Check out my previous post!

Understanding Relationships Using Attachment Theory

woman carrying baby at beach during sunset
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A relationship between a parent and their child is special like no other. A parent’s relationship with their child sets the tone for all other relationships in that child’s life. Romantic relationships, friendships to the way we interact with our teachers and peers. It all connects back to how we were raised and the way in which we connected with our own parents.

Attachment theory, famously researched by Mary Ainsworth identifies 3 types of attachment styles that are observed as early as infancy.

1. Secure Attachment

The securely attached infant sees their caregiver as their safe base. In times of distress, the infant feels confident to trust that they will be safe with their caregiver. These infants know that their caregiver will meet all of their needs and they are easily soothed by their caregiver when upset.

In adulthood we see secure attachment styles in romantic relationships as well. This can look like a couple who communicate well, have trust and are open with each other. An important piece is that both partners allow each other the space to do things separately from the other without the fear of being abandoned. Additionally, couples who are securely attached enjoy the closeness of their partner but also appreciate their time alone. Partners who are securely attached don’t feel a sense of being suffocated by their partner.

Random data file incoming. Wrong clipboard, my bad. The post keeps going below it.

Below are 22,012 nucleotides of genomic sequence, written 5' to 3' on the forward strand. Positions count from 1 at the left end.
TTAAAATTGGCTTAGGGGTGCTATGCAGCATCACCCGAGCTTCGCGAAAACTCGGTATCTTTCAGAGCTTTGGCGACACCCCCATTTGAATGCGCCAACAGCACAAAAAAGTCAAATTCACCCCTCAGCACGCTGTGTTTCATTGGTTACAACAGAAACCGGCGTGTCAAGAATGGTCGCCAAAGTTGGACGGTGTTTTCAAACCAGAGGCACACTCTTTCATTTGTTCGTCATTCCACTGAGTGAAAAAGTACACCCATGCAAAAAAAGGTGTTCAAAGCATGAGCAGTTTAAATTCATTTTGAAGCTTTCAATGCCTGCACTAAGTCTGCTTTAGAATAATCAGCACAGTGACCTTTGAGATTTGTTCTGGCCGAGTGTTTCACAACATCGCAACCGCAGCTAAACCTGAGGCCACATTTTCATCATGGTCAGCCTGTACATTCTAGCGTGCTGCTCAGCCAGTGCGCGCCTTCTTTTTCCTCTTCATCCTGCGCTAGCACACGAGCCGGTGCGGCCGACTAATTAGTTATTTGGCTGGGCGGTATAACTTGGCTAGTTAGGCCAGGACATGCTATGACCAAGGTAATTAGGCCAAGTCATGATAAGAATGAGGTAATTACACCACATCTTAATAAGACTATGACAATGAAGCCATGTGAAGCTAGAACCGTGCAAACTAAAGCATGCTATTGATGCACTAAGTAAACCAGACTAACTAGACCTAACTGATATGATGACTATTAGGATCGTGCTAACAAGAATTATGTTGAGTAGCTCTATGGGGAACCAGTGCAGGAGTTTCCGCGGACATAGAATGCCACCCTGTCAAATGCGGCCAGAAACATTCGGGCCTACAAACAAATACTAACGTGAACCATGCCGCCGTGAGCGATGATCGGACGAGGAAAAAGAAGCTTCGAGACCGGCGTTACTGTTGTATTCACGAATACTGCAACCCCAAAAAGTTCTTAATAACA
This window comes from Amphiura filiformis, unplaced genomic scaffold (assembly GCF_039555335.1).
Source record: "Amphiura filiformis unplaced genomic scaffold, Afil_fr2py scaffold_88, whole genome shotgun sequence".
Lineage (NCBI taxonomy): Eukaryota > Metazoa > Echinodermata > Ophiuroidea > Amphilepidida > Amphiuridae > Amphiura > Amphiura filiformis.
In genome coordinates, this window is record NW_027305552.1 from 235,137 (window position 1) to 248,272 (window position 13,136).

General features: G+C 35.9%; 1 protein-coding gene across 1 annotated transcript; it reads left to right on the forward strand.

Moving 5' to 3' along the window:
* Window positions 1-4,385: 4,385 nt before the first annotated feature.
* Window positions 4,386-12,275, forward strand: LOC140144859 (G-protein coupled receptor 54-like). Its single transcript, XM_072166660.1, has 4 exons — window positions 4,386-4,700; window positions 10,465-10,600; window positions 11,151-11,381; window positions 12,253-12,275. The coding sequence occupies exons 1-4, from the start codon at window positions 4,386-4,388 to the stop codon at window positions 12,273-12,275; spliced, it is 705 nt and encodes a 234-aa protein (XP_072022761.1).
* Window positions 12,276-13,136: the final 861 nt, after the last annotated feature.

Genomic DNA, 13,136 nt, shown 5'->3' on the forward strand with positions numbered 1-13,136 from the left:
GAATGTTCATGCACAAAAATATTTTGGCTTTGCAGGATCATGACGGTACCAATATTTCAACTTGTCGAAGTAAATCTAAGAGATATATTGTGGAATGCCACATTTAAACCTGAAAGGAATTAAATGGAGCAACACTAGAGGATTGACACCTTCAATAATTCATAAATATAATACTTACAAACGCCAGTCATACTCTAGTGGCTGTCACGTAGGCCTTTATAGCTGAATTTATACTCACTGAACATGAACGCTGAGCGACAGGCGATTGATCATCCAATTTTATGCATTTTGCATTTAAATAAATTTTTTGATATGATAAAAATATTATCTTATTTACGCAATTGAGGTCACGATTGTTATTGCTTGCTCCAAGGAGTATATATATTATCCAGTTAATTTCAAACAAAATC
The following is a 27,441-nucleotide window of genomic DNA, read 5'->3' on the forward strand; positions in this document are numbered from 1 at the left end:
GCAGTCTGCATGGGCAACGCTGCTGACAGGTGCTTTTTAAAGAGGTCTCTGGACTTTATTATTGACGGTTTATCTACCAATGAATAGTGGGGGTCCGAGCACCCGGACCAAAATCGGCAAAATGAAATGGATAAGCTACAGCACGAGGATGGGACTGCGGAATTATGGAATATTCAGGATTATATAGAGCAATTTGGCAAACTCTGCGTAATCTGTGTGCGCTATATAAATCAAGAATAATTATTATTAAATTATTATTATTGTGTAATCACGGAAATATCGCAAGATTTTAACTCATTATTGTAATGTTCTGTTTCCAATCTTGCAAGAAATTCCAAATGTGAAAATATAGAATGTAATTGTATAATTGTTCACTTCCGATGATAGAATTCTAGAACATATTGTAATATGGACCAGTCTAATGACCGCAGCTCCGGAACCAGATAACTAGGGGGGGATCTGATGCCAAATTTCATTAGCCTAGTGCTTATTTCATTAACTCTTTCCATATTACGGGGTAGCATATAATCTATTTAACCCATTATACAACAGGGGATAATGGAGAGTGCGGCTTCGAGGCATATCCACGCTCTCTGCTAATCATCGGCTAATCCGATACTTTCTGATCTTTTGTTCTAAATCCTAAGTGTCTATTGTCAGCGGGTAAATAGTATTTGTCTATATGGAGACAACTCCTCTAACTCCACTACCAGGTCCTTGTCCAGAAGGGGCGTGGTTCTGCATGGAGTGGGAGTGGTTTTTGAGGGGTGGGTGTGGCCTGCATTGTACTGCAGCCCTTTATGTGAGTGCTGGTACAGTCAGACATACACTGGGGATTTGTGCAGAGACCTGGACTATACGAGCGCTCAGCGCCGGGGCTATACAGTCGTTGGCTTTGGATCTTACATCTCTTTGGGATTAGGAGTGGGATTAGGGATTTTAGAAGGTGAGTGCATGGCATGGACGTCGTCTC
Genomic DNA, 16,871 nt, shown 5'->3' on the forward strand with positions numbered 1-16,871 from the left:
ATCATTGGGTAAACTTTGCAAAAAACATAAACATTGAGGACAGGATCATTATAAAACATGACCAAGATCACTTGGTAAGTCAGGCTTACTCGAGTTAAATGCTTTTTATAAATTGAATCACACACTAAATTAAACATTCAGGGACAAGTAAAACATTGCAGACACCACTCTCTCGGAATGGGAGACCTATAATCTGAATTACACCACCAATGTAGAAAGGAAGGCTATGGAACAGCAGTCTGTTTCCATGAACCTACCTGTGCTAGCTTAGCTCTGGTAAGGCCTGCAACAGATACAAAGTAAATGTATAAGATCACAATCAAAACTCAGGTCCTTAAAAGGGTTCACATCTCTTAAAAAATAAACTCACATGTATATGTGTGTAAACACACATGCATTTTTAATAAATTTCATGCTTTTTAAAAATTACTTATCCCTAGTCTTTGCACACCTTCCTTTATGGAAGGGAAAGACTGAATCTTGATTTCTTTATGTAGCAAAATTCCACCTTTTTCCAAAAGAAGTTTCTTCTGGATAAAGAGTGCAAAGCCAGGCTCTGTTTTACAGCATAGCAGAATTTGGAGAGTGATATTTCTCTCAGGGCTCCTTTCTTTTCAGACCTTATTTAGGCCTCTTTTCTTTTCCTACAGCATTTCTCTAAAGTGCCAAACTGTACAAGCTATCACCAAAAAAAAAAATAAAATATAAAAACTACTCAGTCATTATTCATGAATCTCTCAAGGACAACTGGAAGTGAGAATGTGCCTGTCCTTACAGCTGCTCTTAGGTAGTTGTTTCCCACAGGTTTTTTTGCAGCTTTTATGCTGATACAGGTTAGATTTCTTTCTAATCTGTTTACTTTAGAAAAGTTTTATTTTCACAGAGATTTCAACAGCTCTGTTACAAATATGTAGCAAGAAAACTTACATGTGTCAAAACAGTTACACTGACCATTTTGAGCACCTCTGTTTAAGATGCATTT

2. Anxious/ambivalent attachment

The infant who has an anxious/ambivalent attachment does not see their caregiver as their safe base and does not seek support from them when distressed. Unfortunately, this is usually the result of a caregiver who was not sensitive and rejected meeting their infants’ basic needs. During distress this caregiver was usually not there for their infant, causing their infant to be unable to rely on them for safety.

In romantic relationships, an anxious/ambivalent attachment style may look like a partner who needs a lot of reassurance about commitment and love. These partners may be worried about abandonment because they were very often abandoned of their emotional needs as an infant. Additionally, when these partners feel anxious about their relationship they will frantically try to get attention by calling or texting numerous times or obsessively thinking about their partner.

3. Avoidant attachment

This infant does not seek out emotional support due to constant rejection from their caregiver. Caregivers may have avoided their children’s needs when they were vulnerable, teaching the child to suppress their emotions. This infant tends to be more independent and does not depend on their caregiver for safety. Since this caregiver tends to be inconsistent with their infant, the infant learns to be avoidant towards them.

In adulthood, these partners in romantic relationships generally feel safer keeping their intense emotions to themselves. They believe they are better off dealing with things internally and have difficulty expressing emotional intimacy. This is a defence mechanism that is a result of not having a close emotional connection with a caregiver during childhood. Avoidant attachment styles result in more shallow relationships and a desire to avoid something too serious.

Reflecting on your attachment style with your parents can allow you to understand common behaviours that you may gravitate towards in friendships or romantic relationships. Additionally, for any of my readers who are new parents or thinking of becoming parents, it is important to keep this research in mind when raising your child as their attachment styles form as early as infancy.

References:

McLeod, S. A. (2018, August 05). Mary ainsworth. Simply Psychology. https://www.simplypsychology.org/mary-ainsworth.html